“Drive Thru” stars a handful of unknowns including Leighton Meester, Nicholas D’Agosto, and Van De La Plante. It’s written and directed by newby Brendan Cowles and Shane Kuhn (writer/director of Rednecks).
A beautiful young teen named Mackenzie (Leighton Meester) becomes the ensued victim of a deranged clown. This killer clown is determined to get revenge for being killed on his eighteenth birthday by Mackenzie’s mother. Now the killer clown must kill Orange County teens while waiting for Mackenzie to reach her eighteenth birthday to do what he does best.
All you need is a glimpse at the first five minutes of the film to get the drift that this has as much brains as every other killer clown movie. But, what the film lacks in brains it almost makes up for in gooey gore, campy humor, a cute lead, and one helluva killer clown. I have no problem admitting that the dialog is dated, the story is silly, and the film isn’t entirely memorable. It is simply a film not to be taken seriously. If you take this film seriously to even the smallest extent, every flaw will stand-out and dwell in memory. But if you tune into the mood for this kind of stuff, these flaws wont matter as much.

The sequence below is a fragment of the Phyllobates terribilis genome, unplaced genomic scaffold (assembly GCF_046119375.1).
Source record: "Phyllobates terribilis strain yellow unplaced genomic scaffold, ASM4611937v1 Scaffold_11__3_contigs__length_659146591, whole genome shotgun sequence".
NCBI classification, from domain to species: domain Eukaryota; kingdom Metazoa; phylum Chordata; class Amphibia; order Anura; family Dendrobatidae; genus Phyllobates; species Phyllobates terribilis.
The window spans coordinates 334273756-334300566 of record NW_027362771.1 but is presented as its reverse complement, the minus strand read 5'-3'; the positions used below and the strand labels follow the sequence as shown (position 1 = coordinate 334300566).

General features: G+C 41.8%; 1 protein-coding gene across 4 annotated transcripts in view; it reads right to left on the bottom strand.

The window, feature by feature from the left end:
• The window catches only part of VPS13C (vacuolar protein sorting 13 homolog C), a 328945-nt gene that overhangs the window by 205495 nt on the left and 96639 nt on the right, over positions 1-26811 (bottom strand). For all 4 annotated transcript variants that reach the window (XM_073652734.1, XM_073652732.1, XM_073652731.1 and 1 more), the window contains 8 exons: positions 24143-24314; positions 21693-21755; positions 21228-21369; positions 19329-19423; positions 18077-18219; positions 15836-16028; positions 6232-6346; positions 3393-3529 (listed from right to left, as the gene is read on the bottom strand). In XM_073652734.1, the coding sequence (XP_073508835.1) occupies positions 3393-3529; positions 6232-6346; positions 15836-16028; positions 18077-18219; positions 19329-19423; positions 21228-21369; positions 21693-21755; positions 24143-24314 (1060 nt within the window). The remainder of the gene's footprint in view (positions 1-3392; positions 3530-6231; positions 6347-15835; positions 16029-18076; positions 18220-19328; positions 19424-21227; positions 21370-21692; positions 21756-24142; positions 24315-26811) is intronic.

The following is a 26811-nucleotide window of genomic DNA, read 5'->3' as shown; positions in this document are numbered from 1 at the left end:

In a film of this type with a concept this daft, one would expect full-on gore, half-baked one-liners, and bad acting. The gore is certainly there and the sleazy one-liners are as present as can be, I had a hard time scoping out “bad” performances. The main actress does become drained of her acting skills that were surprisingly convincing near the end, but she still held her ground and never displayed what I would call bad acting.
I can’t quite go as far as recommending it, but that doesn’t mean I didn’t enjoy myself for the most part. The kills are repugnant (this is a good thing) and the crowd-pleasing ending are the film’s most redeemable qualities. While it is a long shot, “Drive Thru” has a very minimal chance of gaining a fan base. Mind you this chance is minimal.